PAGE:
RICHMOND, Va. (AP) — Philip Morris International Inc. said Thursday its fourth-quarter profit dropped 5 percent as cigarette sales fell in most of its markets despite commanding higher prices.
The seller of Marlboro and other cigarette brands overseas also was hurt by foreign exchange rates for the U.S. dollar, but it adjusted results were in line with Wall Street expectations.
Smokers face tax increases, bans, health concerns and social stigma worldwide, but the effect of those on cigarette demand generally is less stark outside the United States. Philip Morris International has compensated for volume declines by raising prices and cutting costs.
The company earned $1.99 billion, or $1.24 per share, in the period ended Dec. 31, down from $2.1 billion, or $1.25 per share, the year before.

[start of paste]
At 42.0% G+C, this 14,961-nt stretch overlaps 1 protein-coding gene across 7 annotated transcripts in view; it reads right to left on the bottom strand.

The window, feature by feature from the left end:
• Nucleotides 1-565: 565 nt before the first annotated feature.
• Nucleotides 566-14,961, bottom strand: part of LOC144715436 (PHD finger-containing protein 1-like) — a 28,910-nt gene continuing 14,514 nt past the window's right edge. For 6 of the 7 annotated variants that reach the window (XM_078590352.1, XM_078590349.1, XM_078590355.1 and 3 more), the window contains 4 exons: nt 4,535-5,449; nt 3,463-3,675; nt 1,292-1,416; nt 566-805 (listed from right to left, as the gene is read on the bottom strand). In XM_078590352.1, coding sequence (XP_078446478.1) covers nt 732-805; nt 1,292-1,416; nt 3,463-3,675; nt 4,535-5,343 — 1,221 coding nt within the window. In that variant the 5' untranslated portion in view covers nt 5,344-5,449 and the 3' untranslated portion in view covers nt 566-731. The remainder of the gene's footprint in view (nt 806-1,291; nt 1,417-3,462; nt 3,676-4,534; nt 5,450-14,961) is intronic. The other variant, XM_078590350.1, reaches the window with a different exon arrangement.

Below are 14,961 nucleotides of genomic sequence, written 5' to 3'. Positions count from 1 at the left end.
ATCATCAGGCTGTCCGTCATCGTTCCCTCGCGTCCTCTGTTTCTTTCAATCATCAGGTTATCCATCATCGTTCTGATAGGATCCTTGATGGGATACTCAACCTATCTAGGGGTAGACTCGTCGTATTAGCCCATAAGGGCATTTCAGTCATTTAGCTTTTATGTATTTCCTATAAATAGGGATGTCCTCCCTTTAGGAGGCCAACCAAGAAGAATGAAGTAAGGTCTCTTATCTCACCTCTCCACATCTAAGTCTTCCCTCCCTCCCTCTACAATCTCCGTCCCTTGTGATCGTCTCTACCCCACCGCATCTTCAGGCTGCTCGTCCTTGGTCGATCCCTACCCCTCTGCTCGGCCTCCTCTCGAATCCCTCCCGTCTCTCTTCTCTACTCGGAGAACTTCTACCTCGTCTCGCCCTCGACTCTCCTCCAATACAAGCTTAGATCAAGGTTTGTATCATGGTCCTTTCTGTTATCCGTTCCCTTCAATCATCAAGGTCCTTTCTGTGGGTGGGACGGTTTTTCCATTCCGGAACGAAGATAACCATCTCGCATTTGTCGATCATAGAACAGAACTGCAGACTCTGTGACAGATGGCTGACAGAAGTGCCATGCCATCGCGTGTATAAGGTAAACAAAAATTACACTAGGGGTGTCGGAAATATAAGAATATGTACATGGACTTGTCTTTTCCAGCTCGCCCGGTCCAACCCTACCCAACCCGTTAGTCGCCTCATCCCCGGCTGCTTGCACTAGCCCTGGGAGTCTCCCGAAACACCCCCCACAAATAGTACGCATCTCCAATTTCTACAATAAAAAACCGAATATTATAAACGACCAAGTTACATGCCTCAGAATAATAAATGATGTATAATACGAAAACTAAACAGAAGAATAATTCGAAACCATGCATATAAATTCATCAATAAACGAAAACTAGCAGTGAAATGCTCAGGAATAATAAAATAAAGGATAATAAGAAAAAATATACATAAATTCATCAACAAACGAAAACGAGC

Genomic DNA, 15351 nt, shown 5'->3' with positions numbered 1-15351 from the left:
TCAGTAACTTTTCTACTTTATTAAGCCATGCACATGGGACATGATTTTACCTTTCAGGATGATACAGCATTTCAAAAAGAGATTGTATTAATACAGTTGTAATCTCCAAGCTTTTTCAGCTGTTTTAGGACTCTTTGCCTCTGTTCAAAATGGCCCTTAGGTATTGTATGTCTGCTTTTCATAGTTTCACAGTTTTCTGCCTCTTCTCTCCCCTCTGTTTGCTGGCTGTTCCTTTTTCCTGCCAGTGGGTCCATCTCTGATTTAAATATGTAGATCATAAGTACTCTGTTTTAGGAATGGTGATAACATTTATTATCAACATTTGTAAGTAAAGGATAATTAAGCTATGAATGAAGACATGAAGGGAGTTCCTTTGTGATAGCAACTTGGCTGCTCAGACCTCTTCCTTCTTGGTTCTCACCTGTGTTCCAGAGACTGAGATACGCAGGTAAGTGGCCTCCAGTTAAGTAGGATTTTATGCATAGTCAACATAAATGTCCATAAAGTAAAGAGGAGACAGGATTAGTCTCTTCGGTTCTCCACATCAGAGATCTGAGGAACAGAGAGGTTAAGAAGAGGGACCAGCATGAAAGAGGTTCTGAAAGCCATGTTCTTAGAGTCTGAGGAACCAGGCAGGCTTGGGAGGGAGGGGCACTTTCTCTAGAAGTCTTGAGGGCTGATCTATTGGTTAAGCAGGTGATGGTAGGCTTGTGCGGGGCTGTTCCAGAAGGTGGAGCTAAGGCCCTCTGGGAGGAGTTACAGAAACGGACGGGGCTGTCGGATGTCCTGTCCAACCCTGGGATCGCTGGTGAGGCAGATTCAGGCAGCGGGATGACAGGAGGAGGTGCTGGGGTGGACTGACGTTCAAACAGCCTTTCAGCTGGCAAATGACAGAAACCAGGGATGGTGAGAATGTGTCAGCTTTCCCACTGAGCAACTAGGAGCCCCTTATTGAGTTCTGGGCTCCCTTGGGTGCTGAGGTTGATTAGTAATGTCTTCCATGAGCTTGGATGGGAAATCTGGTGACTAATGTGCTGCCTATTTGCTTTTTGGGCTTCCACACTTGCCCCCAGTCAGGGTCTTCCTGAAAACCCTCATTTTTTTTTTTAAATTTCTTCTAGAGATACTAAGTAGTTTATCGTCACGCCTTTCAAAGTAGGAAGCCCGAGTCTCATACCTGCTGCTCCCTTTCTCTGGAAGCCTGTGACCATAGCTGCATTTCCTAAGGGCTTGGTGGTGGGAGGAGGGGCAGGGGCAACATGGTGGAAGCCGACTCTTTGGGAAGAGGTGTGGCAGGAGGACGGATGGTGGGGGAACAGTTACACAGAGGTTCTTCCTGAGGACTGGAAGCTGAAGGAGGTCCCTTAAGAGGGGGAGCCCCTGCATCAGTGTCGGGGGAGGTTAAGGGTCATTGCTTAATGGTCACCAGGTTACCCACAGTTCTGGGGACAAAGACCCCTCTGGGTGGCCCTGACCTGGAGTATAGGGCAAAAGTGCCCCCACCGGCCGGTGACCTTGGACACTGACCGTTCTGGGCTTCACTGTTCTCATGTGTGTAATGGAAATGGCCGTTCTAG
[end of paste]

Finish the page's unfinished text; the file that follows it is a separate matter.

On an adjusted basis, it earned $1.37 per share, beating Wall Street estimates by a penny, according to FactSet.
Excluding excise taxes, revenue fell about 1 percent to $7.8 billion, matching analysts' prediction.
It shares rose $1.67, or about 2 percent, to $78.57 in morning trading.
Cigarette shipments fell about 4 percent to 223.2 billion cigarettes. Total Marlboro volumes fell nearly 1 percent to 74.8 billion cigarettes.
Economic woes in the European Union and increased excise taxes drove shipments down about 5 percent during the quarter. Shipments fell 1.2 percent in the company's region that encompasses Eastern Europe, the Middle East and Africa. Shipments grew 4 percent in Latin America and Canada.